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"The extender of Egypt"

In spite of all the circumstantial evidence that Shoshenq could not possibly be Shishak (see the web-site links for Egypt, Shishak, and Zerah) and that only one Egyptian King could possibly have fitted the Biblical profile of this invader, i.e. Ramesses III, the most common question asked is how the Biblical historian came up with the name Shishak.

During our expedition to Medinet Habu with the past head of the Cairo Museum, Mohammed Saleh, he did confirm the inscription of Ramesses III daughters’ who called him ShSh but that has not been enough to satisfy the dyed in the wool skeptics.

We hope the following evidence will be enough for some, there will never be enough for others J

One of the five names of an Egyptian King, was the so-called Horus name which in the earliest dynasties were always written in a serekh, thus:---

Whilst more usual in the earliest dynasties, the Horus name continued to be used even at the time of Ramesses III and two great Egyptologists recorded the names as below.





Henri Gauthier


What is immediately obvious is the name "Susekh" which any Israelite scribe might write as Shishak. Thus IN EGYPT one of the names of Ramesses III contained the Biblical name. Those who have scorned the inscription over the entrance of the Cairo Museum which includes "Shishak" can be scornful no more. Shishak was an Egyptian name not an Israelite one.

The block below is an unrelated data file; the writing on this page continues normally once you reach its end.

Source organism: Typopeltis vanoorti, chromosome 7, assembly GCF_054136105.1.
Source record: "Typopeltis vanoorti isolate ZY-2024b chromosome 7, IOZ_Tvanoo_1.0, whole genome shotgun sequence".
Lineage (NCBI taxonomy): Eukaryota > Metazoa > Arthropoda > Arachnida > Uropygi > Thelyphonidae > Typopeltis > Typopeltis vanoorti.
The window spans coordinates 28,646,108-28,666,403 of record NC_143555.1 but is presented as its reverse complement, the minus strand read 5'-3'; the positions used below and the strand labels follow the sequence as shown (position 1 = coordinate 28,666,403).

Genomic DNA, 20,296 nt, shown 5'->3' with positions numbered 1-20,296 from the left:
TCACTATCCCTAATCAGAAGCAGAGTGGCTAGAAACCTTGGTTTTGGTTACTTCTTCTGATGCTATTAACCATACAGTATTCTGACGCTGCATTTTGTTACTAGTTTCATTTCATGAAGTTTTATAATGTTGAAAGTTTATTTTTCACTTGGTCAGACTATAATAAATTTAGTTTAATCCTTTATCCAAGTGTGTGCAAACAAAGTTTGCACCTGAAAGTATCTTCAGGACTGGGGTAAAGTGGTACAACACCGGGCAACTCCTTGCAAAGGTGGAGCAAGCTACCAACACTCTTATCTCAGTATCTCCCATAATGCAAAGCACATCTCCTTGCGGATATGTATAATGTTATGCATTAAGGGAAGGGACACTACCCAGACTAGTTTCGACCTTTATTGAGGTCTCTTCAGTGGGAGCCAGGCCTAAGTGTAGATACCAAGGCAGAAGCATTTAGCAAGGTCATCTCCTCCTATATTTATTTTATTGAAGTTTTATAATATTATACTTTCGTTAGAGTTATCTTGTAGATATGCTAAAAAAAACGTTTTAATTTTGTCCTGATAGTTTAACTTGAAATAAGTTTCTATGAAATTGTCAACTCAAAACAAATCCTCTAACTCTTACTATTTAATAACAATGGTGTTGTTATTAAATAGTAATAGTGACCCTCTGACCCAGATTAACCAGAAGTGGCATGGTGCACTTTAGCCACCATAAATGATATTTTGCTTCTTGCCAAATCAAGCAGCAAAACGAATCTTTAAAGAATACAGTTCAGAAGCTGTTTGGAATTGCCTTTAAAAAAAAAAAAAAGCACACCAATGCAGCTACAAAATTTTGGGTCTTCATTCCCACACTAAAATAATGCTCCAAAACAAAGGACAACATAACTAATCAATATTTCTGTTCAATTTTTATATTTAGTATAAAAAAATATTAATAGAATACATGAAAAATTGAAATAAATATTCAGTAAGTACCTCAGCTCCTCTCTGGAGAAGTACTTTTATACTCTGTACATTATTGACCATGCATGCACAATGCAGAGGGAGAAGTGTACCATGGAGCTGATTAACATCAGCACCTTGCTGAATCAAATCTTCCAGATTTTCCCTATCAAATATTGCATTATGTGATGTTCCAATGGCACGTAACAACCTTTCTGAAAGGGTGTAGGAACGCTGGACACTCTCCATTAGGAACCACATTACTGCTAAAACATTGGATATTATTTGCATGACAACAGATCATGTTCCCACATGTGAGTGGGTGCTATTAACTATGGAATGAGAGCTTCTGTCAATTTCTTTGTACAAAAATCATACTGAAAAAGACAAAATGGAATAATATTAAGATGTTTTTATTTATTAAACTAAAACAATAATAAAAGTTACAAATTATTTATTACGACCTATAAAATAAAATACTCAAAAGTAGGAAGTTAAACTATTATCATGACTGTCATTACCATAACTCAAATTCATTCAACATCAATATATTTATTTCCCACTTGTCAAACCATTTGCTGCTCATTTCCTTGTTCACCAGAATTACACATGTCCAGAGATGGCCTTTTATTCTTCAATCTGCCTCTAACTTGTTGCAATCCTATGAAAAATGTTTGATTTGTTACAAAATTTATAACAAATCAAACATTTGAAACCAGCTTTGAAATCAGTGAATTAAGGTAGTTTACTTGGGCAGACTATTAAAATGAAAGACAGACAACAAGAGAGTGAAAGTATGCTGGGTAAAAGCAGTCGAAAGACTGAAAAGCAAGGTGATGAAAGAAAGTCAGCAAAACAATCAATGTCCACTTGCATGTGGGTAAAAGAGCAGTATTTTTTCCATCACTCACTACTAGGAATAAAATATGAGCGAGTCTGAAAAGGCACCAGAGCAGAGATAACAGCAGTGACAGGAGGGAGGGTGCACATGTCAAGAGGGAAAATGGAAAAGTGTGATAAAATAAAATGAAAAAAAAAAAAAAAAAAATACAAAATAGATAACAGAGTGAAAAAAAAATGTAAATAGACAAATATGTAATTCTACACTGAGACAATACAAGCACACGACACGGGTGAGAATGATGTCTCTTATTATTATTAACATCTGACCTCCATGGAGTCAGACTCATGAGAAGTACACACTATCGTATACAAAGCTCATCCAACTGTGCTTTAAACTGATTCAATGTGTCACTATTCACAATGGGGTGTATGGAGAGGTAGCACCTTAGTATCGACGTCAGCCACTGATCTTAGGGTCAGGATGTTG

But what in fact did it mean?

Modern transliteration has the phrase swsx-Kmt Which means "Extender of Egypt". This would be the perfect name for a King who was rampaging around the Judean Hills and who took all the treasures of Solomon’s Temple.

So we have one of the titles of Ramesses III as swsx-Kmt "Extender of Egypt". Is there any evidence that the Biblical scribes knew not only of the phrase "extender" i.e. Shishak but of the name kmt = Egypt also.

If we look in the Septuagint, we will find a remarkable passage which describes what the Masoretic text has as Shishak.

"And Susakim (Shishak) gave to Jeroboam to be his wife Ano, the eldest sister of Thelkemina, his own wife. She was great among the daughters of the king and she bore to Jeroboam Abijah." Septuagint, Reignorum III: 12, 24e

There the name used is Susakim. It is quite likely that in the phrase "swsx-Kmt" the final "t" was not vocalized and that Susakim was in fact a direct transliteration of one of the titles of Ramesses III i.e. "Extender of Egypt" in FULL.

Michael S. Sanders
Irvine CA 92604
Tuesday, June 17, 2003

With thanks to Aayko Eyma and Johnny Zwick for their kind contributions.

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